Lafayette Mendel

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Delhi, New York
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Delhi, New York

Lafayette Mendel was an American biochemist who is credited with producing a groundbreaking nutritional discovery. He and Thomas B Osborne investigated the importance of vitamins and proteins in daily food as a means of maintaining a healthy lifestyle. They established amino acids and determined the necessity of a healthy diet by adding vitamin A, vitamin B, lysine, and tryptophan in the diet through their study and tests. They also pioneered current nutritional ideas. They discovered the negative consequences of a vitamin-deficient diet through their research. Did you know that a vitamin A deficit not only affects our daily nutritional needs, but also causes xerophthalmia, a disease caused by a lack of vitamin A? Mendel has always had a fascination with science, even since he was a child. Academically excellent, he was awarded a scholarship that allowed him to attend Yale University. After completing his studies, he returned to his alma university to serve as Sterling Professor in 1921. In his lifetime, he authored over 100 publications, each outlining his research and findings in the field of nutrition.

Childhood and Adolescence

Benedict Mendel and Pauline Ullman had Lafayette Mendel on February 5, 1872, in New York. His father worked in the business world as a merchant. His parents were both born in Germany. They arrived in the United States in the mid-nineteenth century.

Mendel received a New York State scholarship at the age of 15 after finishing his basic studies, which enabled him to get admission to Yale University. He studied classics, economics, and the humanities there. In addition, he studied biology and chemistry. He earned a bachelor’s degree with honors in 1891.

Mendel was awarded a fellowship shortly after graduation, which enabled him to begin his graduate studies at the Sheffield Scientific School. Russell Henry Chittenden, a physiologist at the Sheffield school, taught Mendel physiological chemistry.

Mendel successfully finished his Ph.D. in 1893. The research of the seed storage protein edestin isolated from hemp seed was the subject of his thesis.

The Career of Lafayette Mendel

Lafayette Mendel began his career as an assistant at the Sheffield School of Physiological Chemistry after completing his Ph.D. In the meantime, he relocated to Germany for a period of time to study various elements of physiological chemistry.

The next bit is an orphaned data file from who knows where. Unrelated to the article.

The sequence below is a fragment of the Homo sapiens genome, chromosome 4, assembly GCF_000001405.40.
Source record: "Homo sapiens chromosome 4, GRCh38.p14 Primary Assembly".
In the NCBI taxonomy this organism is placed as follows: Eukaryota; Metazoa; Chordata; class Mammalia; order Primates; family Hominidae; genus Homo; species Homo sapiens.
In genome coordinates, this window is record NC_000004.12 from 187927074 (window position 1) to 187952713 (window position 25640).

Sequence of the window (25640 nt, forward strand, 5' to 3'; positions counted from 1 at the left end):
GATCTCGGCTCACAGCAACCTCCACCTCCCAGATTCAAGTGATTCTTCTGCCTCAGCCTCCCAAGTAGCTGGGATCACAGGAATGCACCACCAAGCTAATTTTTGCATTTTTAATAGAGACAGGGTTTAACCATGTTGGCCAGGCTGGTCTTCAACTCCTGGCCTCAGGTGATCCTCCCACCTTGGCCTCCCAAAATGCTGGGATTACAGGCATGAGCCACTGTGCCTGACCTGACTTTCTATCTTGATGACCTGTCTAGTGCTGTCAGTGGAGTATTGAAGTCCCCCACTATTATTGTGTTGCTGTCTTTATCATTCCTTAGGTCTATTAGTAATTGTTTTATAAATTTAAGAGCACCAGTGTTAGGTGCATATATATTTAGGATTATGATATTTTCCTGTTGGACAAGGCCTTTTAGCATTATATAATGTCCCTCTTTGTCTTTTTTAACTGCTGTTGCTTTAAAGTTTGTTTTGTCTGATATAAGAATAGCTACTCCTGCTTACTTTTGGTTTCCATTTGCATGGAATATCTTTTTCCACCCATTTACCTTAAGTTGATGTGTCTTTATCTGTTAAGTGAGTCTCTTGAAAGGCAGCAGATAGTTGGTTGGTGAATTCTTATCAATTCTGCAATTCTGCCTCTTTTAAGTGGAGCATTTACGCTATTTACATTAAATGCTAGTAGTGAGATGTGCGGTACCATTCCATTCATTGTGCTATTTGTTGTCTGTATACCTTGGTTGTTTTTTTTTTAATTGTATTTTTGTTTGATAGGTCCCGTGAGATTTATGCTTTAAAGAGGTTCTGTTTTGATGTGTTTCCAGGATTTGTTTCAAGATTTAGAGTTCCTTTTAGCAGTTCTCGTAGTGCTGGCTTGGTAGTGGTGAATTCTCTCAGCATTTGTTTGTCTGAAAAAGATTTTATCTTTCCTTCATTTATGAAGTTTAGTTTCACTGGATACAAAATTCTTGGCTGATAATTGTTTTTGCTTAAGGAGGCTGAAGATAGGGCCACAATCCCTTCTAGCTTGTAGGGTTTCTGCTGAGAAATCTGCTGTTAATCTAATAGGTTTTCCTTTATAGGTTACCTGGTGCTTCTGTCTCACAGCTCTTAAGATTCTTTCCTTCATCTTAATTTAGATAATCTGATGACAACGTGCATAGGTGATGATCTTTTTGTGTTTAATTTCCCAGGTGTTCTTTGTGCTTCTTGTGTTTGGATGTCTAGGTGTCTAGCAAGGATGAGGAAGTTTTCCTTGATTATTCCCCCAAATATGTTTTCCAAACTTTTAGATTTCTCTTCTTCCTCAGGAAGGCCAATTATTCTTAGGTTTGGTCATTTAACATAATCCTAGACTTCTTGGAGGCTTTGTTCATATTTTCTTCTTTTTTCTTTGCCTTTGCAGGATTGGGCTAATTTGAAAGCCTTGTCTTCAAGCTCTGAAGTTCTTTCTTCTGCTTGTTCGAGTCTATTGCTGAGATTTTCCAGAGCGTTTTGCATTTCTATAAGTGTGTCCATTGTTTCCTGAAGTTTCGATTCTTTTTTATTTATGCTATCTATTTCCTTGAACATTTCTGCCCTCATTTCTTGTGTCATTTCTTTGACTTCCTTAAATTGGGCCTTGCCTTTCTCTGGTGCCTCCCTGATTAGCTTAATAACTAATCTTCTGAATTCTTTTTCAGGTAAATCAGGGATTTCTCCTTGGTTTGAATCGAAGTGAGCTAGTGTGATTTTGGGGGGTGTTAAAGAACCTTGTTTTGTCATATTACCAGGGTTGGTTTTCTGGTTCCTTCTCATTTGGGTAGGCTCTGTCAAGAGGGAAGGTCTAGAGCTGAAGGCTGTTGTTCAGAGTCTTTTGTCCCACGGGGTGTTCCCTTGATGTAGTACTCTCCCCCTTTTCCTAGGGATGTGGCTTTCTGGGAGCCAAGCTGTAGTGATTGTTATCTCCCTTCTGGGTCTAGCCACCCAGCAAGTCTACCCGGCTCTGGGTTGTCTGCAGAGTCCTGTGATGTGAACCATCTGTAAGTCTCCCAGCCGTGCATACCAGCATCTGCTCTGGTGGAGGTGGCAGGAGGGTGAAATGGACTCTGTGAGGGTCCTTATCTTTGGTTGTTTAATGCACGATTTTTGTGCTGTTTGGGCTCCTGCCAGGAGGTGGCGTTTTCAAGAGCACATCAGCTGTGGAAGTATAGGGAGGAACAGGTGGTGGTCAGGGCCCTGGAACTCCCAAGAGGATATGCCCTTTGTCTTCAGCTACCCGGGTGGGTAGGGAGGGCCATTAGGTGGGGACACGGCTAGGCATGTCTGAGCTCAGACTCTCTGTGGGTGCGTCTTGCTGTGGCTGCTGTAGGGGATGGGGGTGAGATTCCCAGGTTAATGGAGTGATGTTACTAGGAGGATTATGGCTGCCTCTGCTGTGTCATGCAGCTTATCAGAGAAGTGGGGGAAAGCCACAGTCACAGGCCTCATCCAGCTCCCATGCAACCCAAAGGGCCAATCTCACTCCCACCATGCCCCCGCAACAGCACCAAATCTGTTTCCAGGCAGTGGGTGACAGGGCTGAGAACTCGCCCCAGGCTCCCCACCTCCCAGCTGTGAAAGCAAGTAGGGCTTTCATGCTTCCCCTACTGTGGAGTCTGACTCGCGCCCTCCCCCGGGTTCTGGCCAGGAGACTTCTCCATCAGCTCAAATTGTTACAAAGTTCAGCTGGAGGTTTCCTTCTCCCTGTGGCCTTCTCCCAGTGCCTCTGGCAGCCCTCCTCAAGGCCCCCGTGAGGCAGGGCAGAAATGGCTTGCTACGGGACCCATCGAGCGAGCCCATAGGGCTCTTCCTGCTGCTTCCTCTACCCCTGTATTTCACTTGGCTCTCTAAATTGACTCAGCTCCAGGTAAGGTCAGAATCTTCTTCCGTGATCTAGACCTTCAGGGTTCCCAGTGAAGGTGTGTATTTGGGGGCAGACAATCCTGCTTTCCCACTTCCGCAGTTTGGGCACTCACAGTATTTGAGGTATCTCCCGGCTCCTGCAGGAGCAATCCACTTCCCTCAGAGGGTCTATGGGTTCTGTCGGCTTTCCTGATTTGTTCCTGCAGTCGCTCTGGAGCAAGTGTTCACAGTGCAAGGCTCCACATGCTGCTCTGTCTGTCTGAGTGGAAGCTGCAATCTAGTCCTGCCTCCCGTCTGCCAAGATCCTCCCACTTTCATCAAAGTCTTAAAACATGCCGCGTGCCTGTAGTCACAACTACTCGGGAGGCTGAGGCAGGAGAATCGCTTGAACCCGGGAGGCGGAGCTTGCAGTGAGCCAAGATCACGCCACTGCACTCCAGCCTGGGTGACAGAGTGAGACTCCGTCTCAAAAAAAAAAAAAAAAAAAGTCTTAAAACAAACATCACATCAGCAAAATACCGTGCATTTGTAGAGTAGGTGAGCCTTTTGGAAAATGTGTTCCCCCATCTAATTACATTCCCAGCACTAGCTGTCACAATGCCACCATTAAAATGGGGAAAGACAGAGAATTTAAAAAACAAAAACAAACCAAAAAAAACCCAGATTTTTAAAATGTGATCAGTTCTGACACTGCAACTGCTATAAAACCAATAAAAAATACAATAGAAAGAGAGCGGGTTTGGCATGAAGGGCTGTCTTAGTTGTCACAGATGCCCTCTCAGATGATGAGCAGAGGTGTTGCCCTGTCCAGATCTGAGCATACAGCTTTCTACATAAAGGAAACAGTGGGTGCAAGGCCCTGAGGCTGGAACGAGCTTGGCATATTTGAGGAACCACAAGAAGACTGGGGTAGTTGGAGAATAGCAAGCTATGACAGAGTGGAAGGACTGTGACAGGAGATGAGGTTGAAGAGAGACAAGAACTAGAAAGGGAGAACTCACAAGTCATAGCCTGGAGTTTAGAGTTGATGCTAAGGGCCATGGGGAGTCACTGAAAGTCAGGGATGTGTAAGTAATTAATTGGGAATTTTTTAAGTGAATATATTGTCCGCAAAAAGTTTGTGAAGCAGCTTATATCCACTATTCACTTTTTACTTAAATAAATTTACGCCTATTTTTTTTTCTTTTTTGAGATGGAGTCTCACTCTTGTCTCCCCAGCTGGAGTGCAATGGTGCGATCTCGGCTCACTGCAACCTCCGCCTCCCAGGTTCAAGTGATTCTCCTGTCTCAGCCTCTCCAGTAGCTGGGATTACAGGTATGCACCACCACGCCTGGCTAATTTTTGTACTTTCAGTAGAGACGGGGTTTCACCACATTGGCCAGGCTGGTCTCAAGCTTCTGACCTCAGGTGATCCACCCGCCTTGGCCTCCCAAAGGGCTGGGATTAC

Mendel returned to Yale University in 1896 to take up a position as an Assistant Professor. In 1903, he was elevated to a full-time professor at the university. He became one of the first high-ranking Jewish academics in the United States as a result of this. In the meantime, he was offered positions at Yale School of Medicine and Yale Graduate School.

Mendel, along with Chittenden, was one of the founders of nutrition science at Yale University. To establish the necessary amino acids, he cooperated with Thomas B. Osborne, an American biochemist. The two looked into why rats couldn’t thrive on a diet consisting just of carbohydrates, lipids, and proteins.

Elmer McCollum and Marguerite Davis, American biochemists, discovered Vitamin A while Mendel and Osborne were identifying the necessary ingredients in a nutritious diet for rats.

Mendel and Osborne discovered in 1913 that butterfat contained vitamin A, while milk contained water-soluble vitamin B. Both vitamin A and vitamin B complex are required for a healthy lifestyle, according to the duo.

Mendel and Osborne’s research revealed the harmful consequences that a lack of these essential vitamins can have on our bodies. They discovered that a person who does not consume enough vitamin A-rich foods runs the risk of developing xerophthalmia.

Mendel and Osborne were also the first to recognize the relevance of lysine and tryptophan in a balanced diet. They also realized that the number of essential amino acids present in proteins determines their nutritional value.

Mendel and Osborne collaborated on almost 100 papers over their lifetime. ‘Changes in the Food Supply and Their Relation to Nutrition,’ he wrote in 1916. He later authored ‘Nutrition, the Chemistry of Life’ in 1923.

Mendel was named Sterling Professor of Physiological Chemistry in 1921. He was the only Jew among the twenty professors named Sterling professors, and he was the third in his class to be chosen for this coveted position.

Lafayette’s Major Projects

The most significant finding made by Mendel was on the subject of nutrition. Mendel, along with Thomas Osborne, pioneered current nutritional notions by emphasizing the need for Vitamin A, Vitamin B, lysine, and tryptophan in a balanced diet.

Achievements & Awards

Lafayette Mendel received various honors and distinctions during his lifetime. He founded the American Institute of Nutrition and served as its first President.
He was elected to the National Academy of Sciences in 1913.

The American Institute of Chemists awarded Mendel a gold medal in 1927 for his remarkable contributions to chemistry.
He was named Sterling Professor at Yale University in 1921.

For his excellent chemical contributions to medicine, he received the Conn√© Medal from the Chemist’s Club of New York in 1935.

Personal History and Legacy

On April 29, 1917, Lafayette Mendel married Alice R. Friend. The couple didn’t have any children.

After a protracted illness, he passed away on December 9, 1935, in New Haven, Connecticut, from cardiac disease.
His residence in New Haven was designated as a National Historic Landmark after his death.

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